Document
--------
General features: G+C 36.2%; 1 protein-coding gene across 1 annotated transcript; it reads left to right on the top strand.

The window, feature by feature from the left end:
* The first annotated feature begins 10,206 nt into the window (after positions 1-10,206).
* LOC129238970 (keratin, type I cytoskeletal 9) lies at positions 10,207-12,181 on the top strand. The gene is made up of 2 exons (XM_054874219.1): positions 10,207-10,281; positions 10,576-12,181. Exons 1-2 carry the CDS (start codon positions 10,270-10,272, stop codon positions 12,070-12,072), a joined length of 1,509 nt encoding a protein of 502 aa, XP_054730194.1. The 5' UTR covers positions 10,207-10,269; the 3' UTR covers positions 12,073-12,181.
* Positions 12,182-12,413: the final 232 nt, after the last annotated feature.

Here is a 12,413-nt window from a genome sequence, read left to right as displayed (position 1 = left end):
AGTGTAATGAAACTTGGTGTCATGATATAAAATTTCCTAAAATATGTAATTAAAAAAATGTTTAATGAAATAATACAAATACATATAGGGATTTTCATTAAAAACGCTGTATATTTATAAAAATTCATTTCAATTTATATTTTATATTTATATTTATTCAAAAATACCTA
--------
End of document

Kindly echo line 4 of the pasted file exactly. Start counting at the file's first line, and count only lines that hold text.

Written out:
* LOC129238970 (keratin, type I cytoskeletal 9) lies at positions 10,207-12,181 on the top strand. The gene is made up of 2 exons (XM_054874219.1): positions 10,207-10,281; positions 10,576-12,181. Exons 1-2 carry the CDS (start codon positions 10,270-10,272, stop codon positions 12,070-12,072), a joined length of 1,509 nt encoding a protein of 502 aa, XP_054730194.1. The 5' UTR covers positions 10,207-10,269; the 3' UTR covers positions 12,073-12,181.